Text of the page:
That’s what a reseller told me she did the other day. The Blackberry has entered her world. She has bought in, upgraded, and is now in the process of learning how to use this time management gadget. I asked her what her goals were for “buying in” to the theory that she really needed one. She said that between juggling her work time, her family’s time, and her own personal time, she was always multi-tasking and on the go. She needed one small device that could do everything for her, from anywhere. She said her hope is to create synergies between all of her life’s hats, so that she could be more organized and productive. Bravo… if that’s what she uses it for. There are certainly two schools of thought on all these electronic devices out there that supposedly make your life more efficient: they either do just that or they suck up even more of your precious time. If you’re considering upgrading to a Blackberry, iPhone, or any one of the dozens of smartphones or PDAs out there, create a usage plan similar to your own strategy plans:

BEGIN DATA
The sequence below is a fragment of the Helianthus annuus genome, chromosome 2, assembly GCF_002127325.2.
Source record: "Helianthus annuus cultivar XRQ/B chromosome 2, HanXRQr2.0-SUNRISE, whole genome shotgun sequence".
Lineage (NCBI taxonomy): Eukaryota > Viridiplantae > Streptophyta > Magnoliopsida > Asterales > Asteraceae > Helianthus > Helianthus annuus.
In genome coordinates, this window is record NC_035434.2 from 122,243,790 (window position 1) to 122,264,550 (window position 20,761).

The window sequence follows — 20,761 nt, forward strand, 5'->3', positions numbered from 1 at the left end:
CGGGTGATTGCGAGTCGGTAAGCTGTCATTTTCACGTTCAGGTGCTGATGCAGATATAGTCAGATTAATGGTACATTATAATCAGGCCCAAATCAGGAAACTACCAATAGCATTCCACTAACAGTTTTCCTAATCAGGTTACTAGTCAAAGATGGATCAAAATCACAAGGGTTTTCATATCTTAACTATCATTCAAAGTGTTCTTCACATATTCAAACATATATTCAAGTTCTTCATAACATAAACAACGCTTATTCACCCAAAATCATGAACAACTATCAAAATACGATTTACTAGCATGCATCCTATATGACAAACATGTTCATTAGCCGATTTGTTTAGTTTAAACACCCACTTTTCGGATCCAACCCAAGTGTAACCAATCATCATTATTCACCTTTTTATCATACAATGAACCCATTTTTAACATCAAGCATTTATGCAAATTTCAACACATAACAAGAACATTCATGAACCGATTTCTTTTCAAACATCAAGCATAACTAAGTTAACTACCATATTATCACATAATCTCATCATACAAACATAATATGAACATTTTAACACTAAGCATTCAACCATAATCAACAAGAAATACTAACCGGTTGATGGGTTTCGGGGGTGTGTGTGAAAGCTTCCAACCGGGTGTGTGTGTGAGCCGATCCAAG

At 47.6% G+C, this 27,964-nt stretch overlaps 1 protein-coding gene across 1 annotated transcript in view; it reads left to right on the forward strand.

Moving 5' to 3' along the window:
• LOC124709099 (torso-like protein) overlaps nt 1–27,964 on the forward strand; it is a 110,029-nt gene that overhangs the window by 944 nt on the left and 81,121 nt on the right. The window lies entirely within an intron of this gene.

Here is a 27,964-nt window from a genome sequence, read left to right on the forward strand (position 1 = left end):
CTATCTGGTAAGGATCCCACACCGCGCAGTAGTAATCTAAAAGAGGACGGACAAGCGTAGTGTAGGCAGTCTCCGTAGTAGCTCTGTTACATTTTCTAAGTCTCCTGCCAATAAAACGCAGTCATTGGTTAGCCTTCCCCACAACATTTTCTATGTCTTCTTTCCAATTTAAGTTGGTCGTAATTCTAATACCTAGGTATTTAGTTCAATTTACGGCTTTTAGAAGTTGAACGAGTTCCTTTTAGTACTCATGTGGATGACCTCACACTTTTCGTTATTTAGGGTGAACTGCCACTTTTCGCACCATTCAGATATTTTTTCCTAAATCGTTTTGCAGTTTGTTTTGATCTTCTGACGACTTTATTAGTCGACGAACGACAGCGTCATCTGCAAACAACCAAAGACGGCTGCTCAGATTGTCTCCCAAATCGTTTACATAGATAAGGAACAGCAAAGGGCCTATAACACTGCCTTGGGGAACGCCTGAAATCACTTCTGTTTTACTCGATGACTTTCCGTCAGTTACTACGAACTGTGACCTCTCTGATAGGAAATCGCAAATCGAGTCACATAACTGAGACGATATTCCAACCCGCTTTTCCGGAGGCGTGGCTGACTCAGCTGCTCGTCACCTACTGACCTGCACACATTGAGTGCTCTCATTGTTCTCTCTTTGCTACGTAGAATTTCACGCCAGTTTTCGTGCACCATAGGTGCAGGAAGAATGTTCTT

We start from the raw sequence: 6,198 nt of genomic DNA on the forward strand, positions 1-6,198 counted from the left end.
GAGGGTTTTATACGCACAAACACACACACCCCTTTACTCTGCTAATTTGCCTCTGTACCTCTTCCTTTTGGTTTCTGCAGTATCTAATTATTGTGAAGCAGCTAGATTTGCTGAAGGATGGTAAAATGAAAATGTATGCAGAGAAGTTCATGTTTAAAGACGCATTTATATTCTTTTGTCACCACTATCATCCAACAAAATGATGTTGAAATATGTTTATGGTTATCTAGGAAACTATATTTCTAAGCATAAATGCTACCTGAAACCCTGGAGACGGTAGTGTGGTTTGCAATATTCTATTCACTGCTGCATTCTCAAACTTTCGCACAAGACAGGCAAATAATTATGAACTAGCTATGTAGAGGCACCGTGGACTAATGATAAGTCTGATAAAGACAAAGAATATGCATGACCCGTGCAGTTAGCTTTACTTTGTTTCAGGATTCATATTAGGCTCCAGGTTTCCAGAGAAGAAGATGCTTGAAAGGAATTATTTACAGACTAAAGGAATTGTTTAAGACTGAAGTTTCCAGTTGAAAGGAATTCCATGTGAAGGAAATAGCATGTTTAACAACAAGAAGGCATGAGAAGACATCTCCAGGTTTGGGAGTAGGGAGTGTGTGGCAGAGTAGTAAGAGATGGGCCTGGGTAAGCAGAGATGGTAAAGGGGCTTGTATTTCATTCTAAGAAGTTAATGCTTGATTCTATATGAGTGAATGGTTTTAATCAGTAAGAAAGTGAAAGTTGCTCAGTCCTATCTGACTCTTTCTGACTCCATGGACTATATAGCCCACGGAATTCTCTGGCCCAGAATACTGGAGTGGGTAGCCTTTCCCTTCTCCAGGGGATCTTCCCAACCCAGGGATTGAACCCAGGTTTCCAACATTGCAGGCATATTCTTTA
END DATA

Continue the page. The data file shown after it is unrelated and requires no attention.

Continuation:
– What’s your goal for buying one? If you will save time and streamline your organizational efforts, it makes sense to use one. Just remember that as important as it is to be “connected,” it’s just as important to unplug (like when you’re enjoying a romantic candlelit dinner).
– If you’re still putting appointments in your Daytimer, contacts in your Rolodex, and that same, identical information into your PDA, you’re not maximizing your time effectively. What makes a PDA a wonderful management tool is that everything is in one place (makes it quicker to find things). It’s time to toss out that paper trail.
– Will you allocate time to “work” on your PDA or check it randomly? Just like managing email, blogging, or tweets, you need to commit the time to keep your time management device updated and functioning to its fullest.
The big question surrounding your decision to upgrade your management device is, are you ready to be connected 24/7? Because you will be — or you will be expected to be instantly available. Set parameters for yourself and for those you communicate with. Create a plan and then stick to it.